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Historic weapons stolen in raid

PUBLISHED: 06:26 23 January 2003 | UPDATED: 16:12 24 February 2010

THIEVES stole a large quantity of historic guns during a raid on a Suffolk museum – but they were warned yesterday they could find it difficult to sell them to a dealer.

THIEVES stole a large quantity of historic guns during a raid on a Suffolk museum – but they were warned yesterday they could find it difficult to sell them to a dealer.

Extensive and complicated work would also be needed if the criminals wanted to bring the deactivated military artefacts back into operation. They stole guns, rifles and bomb grenades from Landguard Fort museum, Felixstowe.

Police said it was more likely the items would be sold on as historical military artefacts and yesterday they appealed for dealers to look out for the stolen hoard.

Between 3pm on January 17 and 10am on January 19 four Enfield rifles, including two .303s, and a Bren gun, all from the 1940s, and a Sten gun and a Bardan rifle, were stolen. A Royal Artillery sword, two Mills bomb grenades, several bayonets and other knives were taken.

David Tolliday, manager of the fort, which is run by the Landguard Fort Trust, said the items were taken from exhibitions at the monument and a store room.

Mr Tolliday said: "It is a great shame because we have had very little trouble at the fort in the past few years and no break-ins for a long time. Years ago youngsters were able to get in and around the building and it was always being broken into. With the work being done though on the fort, the security has been improved tremendously and it is now awfully difficult to get in there at all."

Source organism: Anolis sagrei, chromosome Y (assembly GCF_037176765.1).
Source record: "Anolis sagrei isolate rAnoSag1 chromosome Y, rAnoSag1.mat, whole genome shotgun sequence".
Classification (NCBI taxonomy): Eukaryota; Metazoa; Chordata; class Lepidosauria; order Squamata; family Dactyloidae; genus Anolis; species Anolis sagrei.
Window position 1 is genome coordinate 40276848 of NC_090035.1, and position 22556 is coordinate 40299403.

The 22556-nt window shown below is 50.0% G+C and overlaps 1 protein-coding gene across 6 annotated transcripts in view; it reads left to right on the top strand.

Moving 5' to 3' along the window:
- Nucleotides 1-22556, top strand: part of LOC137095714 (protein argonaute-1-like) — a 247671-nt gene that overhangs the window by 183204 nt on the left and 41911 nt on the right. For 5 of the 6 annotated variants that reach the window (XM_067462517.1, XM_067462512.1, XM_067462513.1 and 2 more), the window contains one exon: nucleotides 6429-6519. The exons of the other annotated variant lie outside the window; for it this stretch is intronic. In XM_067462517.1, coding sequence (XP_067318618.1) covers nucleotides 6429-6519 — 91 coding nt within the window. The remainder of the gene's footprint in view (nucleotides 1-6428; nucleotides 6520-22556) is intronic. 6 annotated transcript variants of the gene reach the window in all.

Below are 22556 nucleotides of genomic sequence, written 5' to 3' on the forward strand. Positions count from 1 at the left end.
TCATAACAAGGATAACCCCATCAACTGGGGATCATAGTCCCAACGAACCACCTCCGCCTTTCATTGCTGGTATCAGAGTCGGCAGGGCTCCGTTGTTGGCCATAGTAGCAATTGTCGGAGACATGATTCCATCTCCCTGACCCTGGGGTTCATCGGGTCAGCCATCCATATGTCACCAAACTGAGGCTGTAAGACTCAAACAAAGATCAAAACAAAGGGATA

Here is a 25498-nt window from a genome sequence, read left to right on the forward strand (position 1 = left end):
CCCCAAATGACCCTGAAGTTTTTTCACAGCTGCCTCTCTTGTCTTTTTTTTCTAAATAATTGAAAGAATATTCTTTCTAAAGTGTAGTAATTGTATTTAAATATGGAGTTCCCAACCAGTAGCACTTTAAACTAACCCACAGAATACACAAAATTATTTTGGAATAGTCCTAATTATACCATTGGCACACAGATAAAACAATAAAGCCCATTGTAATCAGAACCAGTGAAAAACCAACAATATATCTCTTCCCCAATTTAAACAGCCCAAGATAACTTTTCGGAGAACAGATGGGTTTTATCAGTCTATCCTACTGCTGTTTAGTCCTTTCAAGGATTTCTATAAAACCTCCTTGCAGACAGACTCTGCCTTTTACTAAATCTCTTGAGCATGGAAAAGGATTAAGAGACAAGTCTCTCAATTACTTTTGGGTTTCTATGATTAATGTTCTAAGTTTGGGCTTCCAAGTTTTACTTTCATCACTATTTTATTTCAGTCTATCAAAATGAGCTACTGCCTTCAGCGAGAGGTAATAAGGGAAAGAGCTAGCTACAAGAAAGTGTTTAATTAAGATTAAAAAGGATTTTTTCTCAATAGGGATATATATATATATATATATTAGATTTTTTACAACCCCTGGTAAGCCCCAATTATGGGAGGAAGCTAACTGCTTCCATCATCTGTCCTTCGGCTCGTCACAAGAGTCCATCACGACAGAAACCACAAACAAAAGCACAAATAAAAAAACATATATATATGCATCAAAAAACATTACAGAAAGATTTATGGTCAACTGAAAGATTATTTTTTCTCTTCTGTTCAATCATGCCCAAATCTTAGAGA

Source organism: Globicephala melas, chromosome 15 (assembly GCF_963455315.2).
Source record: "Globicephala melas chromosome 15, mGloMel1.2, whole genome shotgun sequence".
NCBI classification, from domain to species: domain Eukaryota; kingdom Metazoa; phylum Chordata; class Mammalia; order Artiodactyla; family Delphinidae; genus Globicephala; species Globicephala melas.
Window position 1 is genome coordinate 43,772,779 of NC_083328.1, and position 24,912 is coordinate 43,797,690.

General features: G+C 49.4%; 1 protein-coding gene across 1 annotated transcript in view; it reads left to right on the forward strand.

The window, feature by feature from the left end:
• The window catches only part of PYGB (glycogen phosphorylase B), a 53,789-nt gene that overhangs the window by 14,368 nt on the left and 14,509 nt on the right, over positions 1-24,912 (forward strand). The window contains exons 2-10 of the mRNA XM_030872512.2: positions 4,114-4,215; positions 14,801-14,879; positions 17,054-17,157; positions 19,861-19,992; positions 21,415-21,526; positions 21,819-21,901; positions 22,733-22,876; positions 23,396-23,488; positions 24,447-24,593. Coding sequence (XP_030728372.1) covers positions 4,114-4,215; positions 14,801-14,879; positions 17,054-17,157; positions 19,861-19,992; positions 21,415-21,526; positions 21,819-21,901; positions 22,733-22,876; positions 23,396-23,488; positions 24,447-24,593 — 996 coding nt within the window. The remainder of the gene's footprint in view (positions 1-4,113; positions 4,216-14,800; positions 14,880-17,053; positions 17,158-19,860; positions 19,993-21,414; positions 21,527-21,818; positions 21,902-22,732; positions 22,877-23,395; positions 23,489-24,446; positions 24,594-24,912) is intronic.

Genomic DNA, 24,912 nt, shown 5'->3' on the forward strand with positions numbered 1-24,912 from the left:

He added: ''There was minimal damage caused by the break in and the theft is our biggest concern – you have to think that they knew what they were looking for or hoping to find.

"They would only be able to sell them in a specialist market and we have very accurate records of the guns, photos, serial numbers and the decommissioning certificates, which any dealer would want to see."

CCTV film from the port which covers the fort and has been used previously to catch burglars is being examined. Dc Trevor Prior on 01473 613500 is investigating the theft.

English Heritage-owned Landguard Fort, the last place England was invaded by a foreign force, is open to the public during the tourist season and over the past few years has had £1.5 million spent on improvements, safety and security. It opens on April 6.


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